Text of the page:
“Zach’s probably the toughest kid I’ve ever met,” Ebner said. “I’m not really sure what happened. It didn’t really phase him at all.”
Right when the injury happened, Long’s entire arm went numb. Some suggested that he go to the hospital, but he shook it off. His shoulder was out of its socket for about 20 minutes, and eight days later, he was still feeling pins and needles throughout practice. He’s added two hours of physical therapy to his daily regimen to prevent it from getting worse, but is still nonchalant about the injury overall.
On their fifth loop, the team is breathing harder and harder. They spent the last chunk of their three-hour practice playing in a full field scrimmage. Long stayed in the whole time, as his team forced 11 turnovers. Those turnovers proved critical, Coach MacRobbie points out. Long’s team caused six more turnovers and scored five more goals. Coach emphasizes that it’s a lot harder for opponents to score when your defense keeps taking away the ball.
The Devils will look to Long to continue getting that ball to the offense. After a freshman season where he scooped just three ground balls, he snagged 36 in his sophomore campaign. Only face-off specialist Zack Handy tallied more for the team.
A longer interval of jogging gives the guys a chance to catch their breath. Long talks briefly with the teammate keeping pace with him. He’s not always loud, but he’s often talking.
Just ask goalie Russell Bartle. The junior transfer has relied on Long’s leadership on defense.
”He’s definitely a guy on the team that makes other people better when he’s on the field,” Bartle said. “He’s communicating everything. You know what he’s doing and he’s telling other people what they should be doing as well, which makes it really easy to play with him.”
Bartle, the defense and even the coaches all depend on Long’s communication skills, but he’s certainly able to shoulder the load.
“Sometimes he’s that verbal leader with his knowledge,” MacRobbie said. “He’s able to translate what I’m trying to get done.”
That leadership also extends outside of drills.
“I think him being a junior helps a little bit because he’s a little more relatable to some of the younger guys,” Archie said.
Other teammates agree that the junior captain is approachable in any situation. Long notes that attackmen often come to him to practice dodging one-on-one. Meanwhile, Bartle explains how Long is helping him in a different field, as both upperclassmen are on a job hunt.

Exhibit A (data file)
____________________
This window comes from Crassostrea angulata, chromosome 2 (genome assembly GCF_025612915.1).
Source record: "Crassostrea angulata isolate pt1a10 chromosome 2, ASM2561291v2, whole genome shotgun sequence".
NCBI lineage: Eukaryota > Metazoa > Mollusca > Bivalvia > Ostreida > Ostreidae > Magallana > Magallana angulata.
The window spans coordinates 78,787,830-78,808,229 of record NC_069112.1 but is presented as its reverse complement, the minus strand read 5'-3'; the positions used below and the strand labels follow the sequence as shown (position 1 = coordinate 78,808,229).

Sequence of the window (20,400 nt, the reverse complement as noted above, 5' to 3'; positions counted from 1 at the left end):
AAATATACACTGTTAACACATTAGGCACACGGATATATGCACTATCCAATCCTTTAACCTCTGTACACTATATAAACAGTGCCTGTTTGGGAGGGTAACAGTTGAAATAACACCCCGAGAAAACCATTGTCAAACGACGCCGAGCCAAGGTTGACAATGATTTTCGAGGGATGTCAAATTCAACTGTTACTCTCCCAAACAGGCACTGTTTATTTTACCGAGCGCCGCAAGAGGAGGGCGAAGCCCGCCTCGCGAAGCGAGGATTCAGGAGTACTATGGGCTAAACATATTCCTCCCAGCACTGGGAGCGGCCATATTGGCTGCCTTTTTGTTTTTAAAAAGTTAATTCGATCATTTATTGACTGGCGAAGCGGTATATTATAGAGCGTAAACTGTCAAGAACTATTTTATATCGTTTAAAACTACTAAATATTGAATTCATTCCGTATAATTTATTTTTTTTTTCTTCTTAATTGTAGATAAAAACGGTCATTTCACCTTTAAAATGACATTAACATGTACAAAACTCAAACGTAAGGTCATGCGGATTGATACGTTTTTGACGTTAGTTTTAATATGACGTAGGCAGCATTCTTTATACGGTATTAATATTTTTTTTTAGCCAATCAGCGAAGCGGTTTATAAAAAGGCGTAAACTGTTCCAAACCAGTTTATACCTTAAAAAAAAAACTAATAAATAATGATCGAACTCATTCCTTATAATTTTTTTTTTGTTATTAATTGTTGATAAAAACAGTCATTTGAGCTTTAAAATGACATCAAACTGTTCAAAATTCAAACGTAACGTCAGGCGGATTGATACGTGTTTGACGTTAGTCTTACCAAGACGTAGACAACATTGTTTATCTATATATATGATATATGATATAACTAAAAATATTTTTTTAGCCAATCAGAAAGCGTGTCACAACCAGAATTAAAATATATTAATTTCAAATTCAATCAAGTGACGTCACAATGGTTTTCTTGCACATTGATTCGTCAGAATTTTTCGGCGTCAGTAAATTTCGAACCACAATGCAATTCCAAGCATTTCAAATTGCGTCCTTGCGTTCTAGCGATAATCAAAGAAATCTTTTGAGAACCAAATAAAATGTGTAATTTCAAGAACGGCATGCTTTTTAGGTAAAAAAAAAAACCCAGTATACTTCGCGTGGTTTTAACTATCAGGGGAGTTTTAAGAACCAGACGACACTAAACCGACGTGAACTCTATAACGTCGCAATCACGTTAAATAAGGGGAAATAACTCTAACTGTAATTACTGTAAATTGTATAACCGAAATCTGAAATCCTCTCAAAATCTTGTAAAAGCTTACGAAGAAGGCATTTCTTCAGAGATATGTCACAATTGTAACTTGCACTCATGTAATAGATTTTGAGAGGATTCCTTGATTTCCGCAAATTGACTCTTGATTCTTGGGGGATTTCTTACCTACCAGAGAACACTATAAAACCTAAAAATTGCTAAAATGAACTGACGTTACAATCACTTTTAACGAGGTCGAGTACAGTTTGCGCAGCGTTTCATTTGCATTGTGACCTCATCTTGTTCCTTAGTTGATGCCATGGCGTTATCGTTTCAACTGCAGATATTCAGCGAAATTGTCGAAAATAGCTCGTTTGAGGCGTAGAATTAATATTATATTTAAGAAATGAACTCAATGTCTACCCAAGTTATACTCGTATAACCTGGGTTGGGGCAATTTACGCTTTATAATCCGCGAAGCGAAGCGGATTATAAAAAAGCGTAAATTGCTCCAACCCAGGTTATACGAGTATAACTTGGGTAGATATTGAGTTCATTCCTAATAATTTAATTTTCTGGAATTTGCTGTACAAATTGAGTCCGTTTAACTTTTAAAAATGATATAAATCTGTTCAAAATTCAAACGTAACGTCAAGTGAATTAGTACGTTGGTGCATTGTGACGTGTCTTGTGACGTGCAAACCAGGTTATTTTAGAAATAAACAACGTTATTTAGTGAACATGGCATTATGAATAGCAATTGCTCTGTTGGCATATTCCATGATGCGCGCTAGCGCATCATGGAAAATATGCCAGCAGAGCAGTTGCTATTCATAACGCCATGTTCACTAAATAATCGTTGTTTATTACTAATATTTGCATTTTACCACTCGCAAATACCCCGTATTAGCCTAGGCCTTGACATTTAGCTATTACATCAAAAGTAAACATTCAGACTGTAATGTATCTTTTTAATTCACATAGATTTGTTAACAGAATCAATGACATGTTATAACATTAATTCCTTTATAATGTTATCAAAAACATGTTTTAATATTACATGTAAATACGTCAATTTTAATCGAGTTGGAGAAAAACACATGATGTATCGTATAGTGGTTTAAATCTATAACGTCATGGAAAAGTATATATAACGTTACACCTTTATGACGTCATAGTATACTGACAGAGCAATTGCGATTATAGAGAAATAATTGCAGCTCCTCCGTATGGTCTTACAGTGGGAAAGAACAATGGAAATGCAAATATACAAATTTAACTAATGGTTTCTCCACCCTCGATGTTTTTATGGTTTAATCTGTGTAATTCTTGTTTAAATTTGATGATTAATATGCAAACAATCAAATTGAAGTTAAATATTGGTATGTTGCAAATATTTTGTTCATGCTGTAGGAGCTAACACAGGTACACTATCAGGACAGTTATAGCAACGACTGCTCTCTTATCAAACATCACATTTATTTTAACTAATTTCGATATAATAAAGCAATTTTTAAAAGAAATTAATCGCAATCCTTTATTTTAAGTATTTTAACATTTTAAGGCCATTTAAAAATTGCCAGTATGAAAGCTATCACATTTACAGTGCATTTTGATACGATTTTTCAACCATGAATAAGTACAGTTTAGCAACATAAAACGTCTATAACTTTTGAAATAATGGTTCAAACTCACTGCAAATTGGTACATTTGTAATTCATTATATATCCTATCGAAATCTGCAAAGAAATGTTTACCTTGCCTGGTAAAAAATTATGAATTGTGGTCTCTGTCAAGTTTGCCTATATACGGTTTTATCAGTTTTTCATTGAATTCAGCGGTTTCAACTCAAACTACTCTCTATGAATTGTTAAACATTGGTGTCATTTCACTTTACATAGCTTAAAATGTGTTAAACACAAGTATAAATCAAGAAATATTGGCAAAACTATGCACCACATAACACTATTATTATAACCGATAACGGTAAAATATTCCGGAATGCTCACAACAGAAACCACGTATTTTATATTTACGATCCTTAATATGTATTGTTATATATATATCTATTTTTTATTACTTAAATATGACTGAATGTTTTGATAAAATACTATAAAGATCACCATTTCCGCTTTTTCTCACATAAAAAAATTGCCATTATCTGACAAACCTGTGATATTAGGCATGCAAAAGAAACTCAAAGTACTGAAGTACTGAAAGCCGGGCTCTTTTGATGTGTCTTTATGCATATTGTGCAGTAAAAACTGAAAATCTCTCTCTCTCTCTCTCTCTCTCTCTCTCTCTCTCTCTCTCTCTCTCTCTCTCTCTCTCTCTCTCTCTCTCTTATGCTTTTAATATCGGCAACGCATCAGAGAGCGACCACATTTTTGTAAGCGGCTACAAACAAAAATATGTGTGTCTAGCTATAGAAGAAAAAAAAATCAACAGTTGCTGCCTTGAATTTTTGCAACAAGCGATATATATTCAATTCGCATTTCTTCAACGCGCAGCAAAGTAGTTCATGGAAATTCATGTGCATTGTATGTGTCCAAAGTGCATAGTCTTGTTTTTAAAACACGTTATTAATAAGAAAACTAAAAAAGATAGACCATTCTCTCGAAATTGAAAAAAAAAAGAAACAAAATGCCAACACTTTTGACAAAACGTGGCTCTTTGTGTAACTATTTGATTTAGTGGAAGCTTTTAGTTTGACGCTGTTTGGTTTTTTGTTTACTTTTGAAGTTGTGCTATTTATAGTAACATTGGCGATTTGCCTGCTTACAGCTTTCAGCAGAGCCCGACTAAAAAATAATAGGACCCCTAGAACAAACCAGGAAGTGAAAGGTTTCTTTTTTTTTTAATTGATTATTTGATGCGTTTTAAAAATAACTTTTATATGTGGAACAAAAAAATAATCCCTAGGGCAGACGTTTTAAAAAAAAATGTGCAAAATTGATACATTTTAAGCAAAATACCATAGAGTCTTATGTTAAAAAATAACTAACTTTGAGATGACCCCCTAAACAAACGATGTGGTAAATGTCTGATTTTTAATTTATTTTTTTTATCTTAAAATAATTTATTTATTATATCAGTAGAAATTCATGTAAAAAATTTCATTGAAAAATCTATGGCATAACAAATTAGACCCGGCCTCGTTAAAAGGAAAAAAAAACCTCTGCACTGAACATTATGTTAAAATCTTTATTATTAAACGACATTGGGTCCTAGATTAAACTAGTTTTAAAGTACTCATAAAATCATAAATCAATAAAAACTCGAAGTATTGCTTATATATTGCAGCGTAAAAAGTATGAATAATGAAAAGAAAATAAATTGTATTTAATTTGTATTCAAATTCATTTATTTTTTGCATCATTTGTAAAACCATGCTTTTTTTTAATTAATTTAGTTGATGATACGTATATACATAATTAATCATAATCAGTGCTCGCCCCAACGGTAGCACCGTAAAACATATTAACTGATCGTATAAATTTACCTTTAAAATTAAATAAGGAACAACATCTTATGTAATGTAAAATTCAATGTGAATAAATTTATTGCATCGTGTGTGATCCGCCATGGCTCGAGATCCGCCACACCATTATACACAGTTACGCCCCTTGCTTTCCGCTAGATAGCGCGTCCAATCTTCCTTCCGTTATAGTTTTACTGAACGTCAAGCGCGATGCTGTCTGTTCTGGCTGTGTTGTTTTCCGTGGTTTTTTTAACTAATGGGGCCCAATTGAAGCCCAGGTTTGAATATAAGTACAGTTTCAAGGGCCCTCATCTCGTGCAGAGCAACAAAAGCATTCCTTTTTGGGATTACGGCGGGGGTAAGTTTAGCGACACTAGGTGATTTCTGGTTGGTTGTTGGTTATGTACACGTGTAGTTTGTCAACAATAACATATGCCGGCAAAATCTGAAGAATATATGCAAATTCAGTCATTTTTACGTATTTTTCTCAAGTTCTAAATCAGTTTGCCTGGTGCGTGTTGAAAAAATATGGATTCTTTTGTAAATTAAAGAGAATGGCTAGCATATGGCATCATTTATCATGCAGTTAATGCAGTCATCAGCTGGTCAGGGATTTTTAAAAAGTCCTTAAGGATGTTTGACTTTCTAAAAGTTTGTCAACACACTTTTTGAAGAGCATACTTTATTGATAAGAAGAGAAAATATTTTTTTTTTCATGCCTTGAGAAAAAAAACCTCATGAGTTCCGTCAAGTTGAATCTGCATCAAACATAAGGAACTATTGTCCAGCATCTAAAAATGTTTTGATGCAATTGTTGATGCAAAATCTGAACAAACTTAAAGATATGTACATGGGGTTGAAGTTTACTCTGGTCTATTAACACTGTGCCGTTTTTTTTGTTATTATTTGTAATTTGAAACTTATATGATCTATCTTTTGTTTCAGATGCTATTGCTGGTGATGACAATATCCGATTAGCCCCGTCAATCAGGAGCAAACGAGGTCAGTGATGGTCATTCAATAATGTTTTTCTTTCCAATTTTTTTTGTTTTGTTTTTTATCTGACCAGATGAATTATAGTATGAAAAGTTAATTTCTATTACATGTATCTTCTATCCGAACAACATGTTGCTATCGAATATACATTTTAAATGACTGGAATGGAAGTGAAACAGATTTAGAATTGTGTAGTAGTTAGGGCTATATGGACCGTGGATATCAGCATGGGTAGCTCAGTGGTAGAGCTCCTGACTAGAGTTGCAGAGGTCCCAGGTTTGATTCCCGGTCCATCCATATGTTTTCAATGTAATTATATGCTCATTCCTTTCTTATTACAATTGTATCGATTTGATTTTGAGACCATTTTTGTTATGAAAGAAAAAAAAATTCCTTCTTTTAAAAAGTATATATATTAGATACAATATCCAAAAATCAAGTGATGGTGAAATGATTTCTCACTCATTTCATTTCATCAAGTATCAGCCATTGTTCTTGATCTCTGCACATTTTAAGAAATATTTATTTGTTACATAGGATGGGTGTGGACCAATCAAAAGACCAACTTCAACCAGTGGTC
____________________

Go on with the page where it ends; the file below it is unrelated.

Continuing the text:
Despite building this trust, there is one place teammates are wary about approaching him.
“I don’t like going against him when I’m on offense and when he’s on defense, because he’s tenacious as a defender,” Archie said.
Though Long himself may be too humble to admit it, but his defensive prowess has been huge in his ability to command the team.
“Physically, he’s able to stop a lot of the better players on opposing teams,” senior Adam Beauchamp said. “That caliber, that higher level than everyone else definitely sets him apart and gives him the ability to have the leadership role.”
His leadership, defensive dominance and ability to communicate do indeed set him apart. His determination to play through an injury also stands out, but just eight days later, he’s worked to make sure that the injury itself is hardly perceptible.
The team rotates around the diamond a seventh time. You have to look very closely at his arms, but you may notice that the left one is not swinging as far back. While his right arm pumps back and forth for momentum, the left shoots forward, but then slows just as his elbow returns to his hip.
MacRobbie blasts the whistle, and the team breaks into their final sprint. Long rounds a point of the diamond and continues to power ahead, giving it his all.
The left shoulder is the only part he holds back.